“In its time, this place was a true carnival. People dancing, moving until dawn! Others came from the city on the train. Drinking wine until they fell asleep in their chairs. Waking up in time to catch the morning train from the border. Can you imagine it?”
I looked around at the open compound. In the center was a raised patch of concrete that had once served as a stage. Around it was a scattering of plastic tables and empty chairs made from welded wire, looking that evening like a crowd shocked into silence. The murals painted on the walls were faded, but still spoke of movement — the green swerve of inebriation, the hang of hips in mid-beat, the melt of tropic midnights long-faded.
Yes, I thought, I can imagine it. Why is that so easy in this place? I tilted my head to look at the glittering of stars through the dark spread of a mango tree.
He laughed quietly at his own joke.
“Now, the whole world wants to escape. The kids go to South Africa instead of studying. They come back either crazy or criminals. And who can blame them? There is nothing for them in this village. They need something, some … I don’t know, some anything.”
At about this time, groups of teenagers started to arrive in twos and threes. They greeted each other with elaborate handshakes and self-invented names: Real Dog Simon, Razz-bone, Master Fox, Hell-Tears, Snack Crazy. The oldest one, a leader who called himself Negroid, walked to the amplifier that Matola had set up for them and spoke through the microphone.
“Um, dois, tres, check it out. Yo yo, my niggas!”
The kids cheered and leaned toward the sound. A few of them began to clap in rhythm; others made beat box noises with their mouths. More kids came into the compound from the dusty street beyond. They joined in the clapping and moving. Negroid spoke over the noise.
“In first place, I want to thank my man Matola for letting us use his compound and equipment. Kanimambo!”
The kids cheered, and Matola responded with a half-dismissive wave. Negroid turned the amplifier up. His next sentence filled the compound in ragged distortion, spilling over the painted walls into the village.
“Hip hop has arrived!”
The kids went crazy, slapping each other on the shoulders and whistling. Negroid handed the mic to a short kid named Snake who began to freestyle in a mixture of Portuguese and native dialect.
Matola looked across the bar at me and shrugged.
“I’m not a fan of this kind of music,” he said. “But what to do? Each generation has its own style.”
He was thoughtful for a few moments.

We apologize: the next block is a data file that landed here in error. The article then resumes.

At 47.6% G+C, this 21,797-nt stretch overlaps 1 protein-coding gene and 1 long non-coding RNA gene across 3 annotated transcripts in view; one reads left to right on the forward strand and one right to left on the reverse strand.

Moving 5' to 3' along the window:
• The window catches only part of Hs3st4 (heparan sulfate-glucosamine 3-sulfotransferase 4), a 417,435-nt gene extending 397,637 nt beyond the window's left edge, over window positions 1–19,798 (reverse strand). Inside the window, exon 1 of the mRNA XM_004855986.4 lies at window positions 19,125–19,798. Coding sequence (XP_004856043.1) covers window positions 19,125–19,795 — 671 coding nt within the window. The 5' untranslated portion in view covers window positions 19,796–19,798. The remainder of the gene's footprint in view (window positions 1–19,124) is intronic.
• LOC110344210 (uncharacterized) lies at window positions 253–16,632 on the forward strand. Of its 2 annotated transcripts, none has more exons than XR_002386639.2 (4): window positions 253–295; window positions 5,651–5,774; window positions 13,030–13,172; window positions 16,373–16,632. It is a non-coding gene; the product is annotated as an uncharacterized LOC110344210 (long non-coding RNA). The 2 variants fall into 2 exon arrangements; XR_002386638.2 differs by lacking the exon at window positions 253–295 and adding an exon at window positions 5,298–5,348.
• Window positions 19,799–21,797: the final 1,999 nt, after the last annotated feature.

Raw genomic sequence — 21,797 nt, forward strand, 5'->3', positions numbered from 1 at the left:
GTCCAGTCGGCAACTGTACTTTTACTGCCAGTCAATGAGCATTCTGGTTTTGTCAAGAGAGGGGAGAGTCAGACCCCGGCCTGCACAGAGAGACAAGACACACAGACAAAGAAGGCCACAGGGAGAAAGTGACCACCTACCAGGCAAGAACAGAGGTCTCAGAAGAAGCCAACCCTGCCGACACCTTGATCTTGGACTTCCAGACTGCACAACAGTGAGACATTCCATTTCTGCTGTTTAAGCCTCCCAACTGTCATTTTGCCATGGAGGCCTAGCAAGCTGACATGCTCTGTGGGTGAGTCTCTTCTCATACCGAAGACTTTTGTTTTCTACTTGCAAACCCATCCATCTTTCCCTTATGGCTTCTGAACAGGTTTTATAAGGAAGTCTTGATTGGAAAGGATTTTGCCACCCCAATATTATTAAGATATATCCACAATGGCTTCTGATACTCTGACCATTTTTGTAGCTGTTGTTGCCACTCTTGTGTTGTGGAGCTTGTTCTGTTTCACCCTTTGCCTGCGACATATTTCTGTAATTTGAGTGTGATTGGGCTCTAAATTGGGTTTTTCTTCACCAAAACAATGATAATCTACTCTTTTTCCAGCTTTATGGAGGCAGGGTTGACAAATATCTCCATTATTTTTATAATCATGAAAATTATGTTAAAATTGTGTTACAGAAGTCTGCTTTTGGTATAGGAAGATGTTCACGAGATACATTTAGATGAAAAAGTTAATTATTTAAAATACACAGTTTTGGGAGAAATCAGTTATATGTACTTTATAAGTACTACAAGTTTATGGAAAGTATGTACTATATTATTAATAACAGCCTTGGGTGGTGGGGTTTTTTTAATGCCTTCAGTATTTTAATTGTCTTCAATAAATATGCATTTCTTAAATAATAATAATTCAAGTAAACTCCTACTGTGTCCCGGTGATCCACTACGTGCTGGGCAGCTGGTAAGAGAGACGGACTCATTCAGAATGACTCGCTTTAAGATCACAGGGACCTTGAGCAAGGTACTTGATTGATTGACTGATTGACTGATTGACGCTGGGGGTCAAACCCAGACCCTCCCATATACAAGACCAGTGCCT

“And who knows?” He said. “Maybe this is that anything.”
The whole thing started a few weeks earlier, when I was visited by the Devil. He came in the form of an average-sized teenager wearing jeans, a T-shirt, and a torn visor that hung at an angle over dark brown eyes.
And he had a friend.
“What can I do for you?” I asked.
“We’re here to ask a favor,” Diabo said.
The kid who called himself the Devil explained that he and Master Fox were students from the nearby Catholic-run vocational school. In their free time, they were members of a hip hop duo called Testemunhas Reais, the “True Witnesses.” They had just cut their first track, using a friend’s stereo to record their voices over a pre-existing dub. They wanted to record an original song, with beats of their own creation, and were looking for a sponsor.
What did that entail? I asked them.
They explained the various expenses that went into recording a song: Money for transportation to and from the city, where the makeshift recording studios were. The cost of laying down a beat, which varied according to demand — the more complex the rhythm and elaborate the effects, the higher the cost. The price of recording voices over this beat was additional. Finally, there was the expense of copying the completed track onto a half-dozen discs.
As I had done when other villagers asked me for financial help, I explained to them my situation — that I earned a teacher’s salary, and that my money was short. I would be glad to help them in other ways, I said, but I couldn’t be counted on to be a sponsor.
Diabo and Master Fox stood in silence, until Diabo gave a nod to his sidekick. Master Fox pulled a cassette from a plastic bag that also held his pens and notebooks.
“Please listen to our song and let us know what you think. When you want to find us, just go to the market.
“Tell them you are looking for The Devil.”
The tape lay on my bedside table for about a week until I shoved it into my radio one evening before going to bed. I let the song play through, and then listened to it again. I turned off the radio and stared into the muggy darkness.
My tenuous grasp on Portuguese combined with the slangy, rapid-fire lyrics left me understanding only half the song. It was enough, though, to know what I hadn’t heard: No calls to violence, no vacuous eulogies to money or fame. It was an appeal to aspiring rappers to sing about what mattered: Poverty and AIDS, the corruption of local administrators and police. The chorus was a question and a supplication:
Who is it that feels it
Who is it that holds it
Who is it that has it: